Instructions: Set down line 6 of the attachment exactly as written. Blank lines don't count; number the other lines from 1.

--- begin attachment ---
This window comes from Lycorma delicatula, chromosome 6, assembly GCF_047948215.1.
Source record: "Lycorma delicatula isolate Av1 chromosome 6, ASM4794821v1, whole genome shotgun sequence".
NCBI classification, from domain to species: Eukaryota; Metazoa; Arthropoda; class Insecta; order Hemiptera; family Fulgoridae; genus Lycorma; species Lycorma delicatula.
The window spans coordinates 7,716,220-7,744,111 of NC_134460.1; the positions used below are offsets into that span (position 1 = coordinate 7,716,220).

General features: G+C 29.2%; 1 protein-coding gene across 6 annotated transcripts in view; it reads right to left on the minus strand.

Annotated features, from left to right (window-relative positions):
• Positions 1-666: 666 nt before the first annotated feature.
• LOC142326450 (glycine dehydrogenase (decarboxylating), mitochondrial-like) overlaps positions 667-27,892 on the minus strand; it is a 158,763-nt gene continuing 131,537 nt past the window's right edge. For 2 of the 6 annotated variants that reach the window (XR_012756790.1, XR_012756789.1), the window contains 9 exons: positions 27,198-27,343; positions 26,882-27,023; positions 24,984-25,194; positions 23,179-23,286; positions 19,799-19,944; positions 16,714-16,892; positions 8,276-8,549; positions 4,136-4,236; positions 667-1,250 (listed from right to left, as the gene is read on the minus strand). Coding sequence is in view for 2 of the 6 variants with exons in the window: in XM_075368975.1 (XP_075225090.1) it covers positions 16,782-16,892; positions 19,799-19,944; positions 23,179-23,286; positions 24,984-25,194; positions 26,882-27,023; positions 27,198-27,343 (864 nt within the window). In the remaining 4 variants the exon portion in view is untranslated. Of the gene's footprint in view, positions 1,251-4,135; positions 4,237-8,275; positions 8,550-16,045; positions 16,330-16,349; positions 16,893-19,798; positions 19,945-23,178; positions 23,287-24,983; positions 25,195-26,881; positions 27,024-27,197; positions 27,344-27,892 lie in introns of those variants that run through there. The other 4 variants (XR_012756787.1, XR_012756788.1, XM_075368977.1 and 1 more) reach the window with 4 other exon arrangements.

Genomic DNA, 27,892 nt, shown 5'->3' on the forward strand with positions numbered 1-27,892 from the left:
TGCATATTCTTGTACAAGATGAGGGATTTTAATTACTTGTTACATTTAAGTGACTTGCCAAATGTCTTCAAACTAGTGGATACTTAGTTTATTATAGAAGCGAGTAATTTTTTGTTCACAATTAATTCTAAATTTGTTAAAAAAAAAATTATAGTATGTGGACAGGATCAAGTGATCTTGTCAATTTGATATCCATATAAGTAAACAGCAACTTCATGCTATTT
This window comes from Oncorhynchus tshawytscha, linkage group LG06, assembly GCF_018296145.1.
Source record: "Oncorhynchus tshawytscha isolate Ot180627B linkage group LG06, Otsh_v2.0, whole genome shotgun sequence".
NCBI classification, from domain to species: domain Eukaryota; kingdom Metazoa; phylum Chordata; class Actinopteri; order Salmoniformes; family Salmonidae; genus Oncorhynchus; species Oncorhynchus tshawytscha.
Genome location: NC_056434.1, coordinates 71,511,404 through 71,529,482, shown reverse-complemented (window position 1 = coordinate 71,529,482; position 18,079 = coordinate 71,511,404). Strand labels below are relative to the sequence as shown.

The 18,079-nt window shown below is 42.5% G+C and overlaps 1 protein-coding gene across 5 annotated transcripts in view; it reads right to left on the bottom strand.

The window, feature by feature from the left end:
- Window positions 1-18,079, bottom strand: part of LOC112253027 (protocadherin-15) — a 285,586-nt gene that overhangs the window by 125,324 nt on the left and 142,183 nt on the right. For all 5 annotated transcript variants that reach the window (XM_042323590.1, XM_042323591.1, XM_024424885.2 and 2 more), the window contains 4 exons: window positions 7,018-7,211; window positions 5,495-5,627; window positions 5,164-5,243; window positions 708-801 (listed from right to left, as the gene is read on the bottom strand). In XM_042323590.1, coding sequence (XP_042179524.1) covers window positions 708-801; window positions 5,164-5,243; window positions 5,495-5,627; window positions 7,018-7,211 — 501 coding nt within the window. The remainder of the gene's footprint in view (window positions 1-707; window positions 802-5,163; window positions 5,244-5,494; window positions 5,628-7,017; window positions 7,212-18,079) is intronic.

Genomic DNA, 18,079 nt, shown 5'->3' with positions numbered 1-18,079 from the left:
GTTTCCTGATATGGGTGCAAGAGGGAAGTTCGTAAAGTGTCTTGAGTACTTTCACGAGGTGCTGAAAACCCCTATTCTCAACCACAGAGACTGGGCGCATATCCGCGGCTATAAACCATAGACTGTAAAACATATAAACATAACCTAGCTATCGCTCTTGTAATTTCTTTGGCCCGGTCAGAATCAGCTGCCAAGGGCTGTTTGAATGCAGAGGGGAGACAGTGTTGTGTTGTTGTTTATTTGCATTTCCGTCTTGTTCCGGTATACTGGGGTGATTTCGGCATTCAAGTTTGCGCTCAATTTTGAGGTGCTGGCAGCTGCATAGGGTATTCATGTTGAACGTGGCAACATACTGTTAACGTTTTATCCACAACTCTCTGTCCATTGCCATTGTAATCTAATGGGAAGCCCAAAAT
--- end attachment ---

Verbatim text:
Annotated features, from left to right (window-relative positions):